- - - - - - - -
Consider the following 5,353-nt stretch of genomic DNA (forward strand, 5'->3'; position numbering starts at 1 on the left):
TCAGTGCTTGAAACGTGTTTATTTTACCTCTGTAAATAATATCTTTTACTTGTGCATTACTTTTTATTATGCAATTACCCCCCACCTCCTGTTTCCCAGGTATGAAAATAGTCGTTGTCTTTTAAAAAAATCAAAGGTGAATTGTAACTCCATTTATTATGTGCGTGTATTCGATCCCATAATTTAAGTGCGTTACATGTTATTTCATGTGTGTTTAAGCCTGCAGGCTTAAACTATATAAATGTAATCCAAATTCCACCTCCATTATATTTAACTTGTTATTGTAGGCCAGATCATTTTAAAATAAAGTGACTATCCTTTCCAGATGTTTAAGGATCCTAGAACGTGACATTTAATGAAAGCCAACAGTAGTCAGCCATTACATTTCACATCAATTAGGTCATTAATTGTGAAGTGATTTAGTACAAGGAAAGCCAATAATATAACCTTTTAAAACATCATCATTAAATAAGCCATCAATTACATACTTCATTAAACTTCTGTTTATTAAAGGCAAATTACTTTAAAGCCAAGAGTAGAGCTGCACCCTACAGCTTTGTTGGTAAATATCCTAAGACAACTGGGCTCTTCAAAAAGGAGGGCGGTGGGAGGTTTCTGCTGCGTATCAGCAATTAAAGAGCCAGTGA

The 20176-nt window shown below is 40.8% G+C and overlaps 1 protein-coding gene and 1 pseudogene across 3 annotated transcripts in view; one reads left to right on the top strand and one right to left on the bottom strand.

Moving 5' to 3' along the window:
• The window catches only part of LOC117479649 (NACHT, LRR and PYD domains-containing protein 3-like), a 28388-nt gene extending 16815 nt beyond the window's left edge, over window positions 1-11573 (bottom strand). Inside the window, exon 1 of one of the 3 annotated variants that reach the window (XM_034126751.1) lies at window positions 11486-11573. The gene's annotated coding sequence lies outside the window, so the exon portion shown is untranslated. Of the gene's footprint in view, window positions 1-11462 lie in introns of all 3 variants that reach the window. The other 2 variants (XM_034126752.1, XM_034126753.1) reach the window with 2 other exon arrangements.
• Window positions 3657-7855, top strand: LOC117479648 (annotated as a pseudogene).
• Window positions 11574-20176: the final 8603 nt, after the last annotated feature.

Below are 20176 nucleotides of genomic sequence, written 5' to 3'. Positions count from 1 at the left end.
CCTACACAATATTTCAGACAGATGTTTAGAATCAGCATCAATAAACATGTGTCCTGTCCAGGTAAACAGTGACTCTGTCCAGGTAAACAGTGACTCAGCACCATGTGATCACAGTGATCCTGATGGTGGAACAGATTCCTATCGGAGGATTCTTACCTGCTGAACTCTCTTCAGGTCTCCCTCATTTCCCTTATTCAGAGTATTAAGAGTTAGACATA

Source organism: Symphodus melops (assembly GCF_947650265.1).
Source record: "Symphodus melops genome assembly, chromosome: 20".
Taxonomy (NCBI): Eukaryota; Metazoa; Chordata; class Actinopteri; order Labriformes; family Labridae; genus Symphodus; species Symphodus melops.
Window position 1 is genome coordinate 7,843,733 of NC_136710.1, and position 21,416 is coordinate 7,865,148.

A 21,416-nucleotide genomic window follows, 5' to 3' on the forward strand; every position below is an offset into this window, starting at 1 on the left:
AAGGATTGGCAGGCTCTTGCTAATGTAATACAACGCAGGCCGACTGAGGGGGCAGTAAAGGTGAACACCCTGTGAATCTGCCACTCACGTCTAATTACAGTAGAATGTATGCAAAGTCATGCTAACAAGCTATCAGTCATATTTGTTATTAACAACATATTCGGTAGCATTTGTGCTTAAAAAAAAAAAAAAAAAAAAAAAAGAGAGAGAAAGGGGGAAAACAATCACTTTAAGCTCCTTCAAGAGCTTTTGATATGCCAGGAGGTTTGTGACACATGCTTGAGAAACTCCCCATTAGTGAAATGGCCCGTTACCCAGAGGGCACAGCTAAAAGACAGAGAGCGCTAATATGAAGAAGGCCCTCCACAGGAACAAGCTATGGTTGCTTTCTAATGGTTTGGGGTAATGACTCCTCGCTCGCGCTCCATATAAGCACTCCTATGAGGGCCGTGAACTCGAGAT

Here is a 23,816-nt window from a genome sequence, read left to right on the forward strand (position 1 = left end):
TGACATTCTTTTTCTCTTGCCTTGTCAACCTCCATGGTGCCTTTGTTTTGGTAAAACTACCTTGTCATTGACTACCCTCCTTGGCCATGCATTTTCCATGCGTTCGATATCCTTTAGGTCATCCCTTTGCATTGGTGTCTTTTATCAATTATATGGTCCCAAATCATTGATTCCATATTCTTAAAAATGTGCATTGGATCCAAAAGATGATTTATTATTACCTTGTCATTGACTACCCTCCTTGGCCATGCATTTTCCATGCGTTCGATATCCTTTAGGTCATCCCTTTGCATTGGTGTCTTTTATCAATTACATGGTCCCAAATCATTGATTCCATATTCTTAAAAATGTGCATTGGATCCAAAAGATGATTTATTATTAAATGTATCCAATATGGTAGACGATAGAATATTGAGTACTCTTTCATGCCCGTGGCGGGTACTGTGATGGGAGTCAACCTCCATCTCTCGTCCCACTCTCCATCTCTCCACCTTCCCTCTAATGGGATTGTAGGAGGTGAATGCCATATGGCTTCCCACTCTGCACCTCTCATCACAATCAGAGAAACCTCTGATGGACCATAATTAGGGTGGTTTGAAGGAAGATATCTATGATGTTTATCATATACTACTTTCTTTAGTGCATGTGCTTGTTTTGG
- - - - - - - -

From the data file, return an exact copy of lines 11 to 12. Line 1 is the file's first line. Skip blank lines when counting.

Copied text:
Source record: "Symphodus melops genome assembly, chromosome: 20".
Taxonomy (NCBI): Eukaryota; Metazoa; Chordata; class Actinopteri; order Labriformes; family Labridae; genus Symphodus; species Symphodus melops.